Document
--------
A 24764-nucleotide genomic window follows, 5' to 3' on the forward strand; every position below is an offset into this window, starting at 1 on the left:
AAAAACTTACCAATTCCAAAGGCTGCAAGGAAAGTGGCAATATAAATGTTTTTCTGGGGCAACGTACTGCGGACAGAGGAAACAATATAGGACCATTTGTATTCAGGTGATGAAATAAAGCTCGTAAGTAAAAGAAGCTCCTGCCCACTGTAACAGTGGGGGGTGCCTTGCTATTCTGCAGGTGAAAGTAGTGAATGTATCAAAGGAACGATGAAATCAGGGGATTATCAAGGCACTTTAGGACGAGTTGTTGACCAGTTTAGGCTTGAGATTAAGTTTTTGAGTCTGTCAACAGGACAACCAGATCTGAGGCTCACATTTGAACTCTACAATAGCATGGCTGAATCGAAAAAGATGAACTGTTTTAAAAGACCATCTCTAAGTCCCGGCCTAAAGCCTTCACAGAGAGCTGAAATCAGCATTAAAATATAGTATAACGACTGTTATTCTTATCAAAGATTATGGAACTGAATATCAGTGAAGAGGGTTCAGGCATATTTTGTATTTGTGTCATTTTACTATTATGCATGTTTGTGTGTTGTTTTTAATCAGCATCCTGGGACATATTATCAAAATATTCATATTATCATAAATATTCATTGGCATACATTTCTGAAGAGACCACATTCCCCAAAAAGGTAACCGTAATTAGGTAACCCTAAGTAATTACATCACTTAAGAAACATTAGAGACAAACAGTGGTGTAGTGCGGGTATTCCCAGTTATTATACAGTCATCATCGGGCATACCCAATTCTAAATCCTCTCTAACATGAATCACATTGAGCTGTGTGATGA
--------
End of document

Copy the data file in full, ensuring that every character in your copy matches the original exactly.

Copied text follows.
A 24764-nucleotide genomic window follows, 5' to 3' on the forward strand; every position below is an offset into this window, starting at 1 on the left:
AAAAACTTACCAATTCCAAAGGCTGCAAGGAAAGTGGCAATATAAATGTTTTTCTGGGGCAACGTACTGCGGACAGAGGAAACAATATAGGACCATTTGTATTCAGGTGATGAAATAAAGCTCGTAAGTAAAAGAAGCTCCTGCCCACTGTAACAGTGGGGGGTGCCTTGCTATTCTGCAGGTGAAAGTAGTGAATGTATCAAAGGAACGATGAAATCAGGGGATTATCAAGGCACTTTAGGACGAGTTGTTGACCAGTTTAGGCTTGAGATTAAGTTTTTGAGTCTGTCAACAGGACAACCAGATCTGAGGCTCACATTTGAACTCTACAATAGCATGGCTGAATCGAAAAAGATGAACTGTTTTAAAAGACCATCTCTAAGTCCCGGCCTAAAGCCTTCACAGAGAGCTGAAATCAGCATTAAAATATAGTATAACGACTGTTATTCTTATCAAAGATTATGGAACTGAATATCAGTGAAGAGGGTTCAGGCATATTTTGTATTTGTGTCATTTTACTATTATGCATGTTTGTGTGTTGTTTTTAATCAGCATCCTGGGACATATTATCAAAATATTCATATTATCATAAATATTCATTGGCATACATTTCTGAAGAGACCACATTCCCCAAAAAGGTAACCGTAATTAGGTAACCCTAAGTAATTACATCACTTAAGAAACATTAGAGACAAACAGTGGTGTAGTGCGGGTATTCCCAGTTATTATACAGTCATCATCGGGCATACCCAATTCTAAATCCTCTCTAACATGAATCACATTGAGCTGTGTGATGA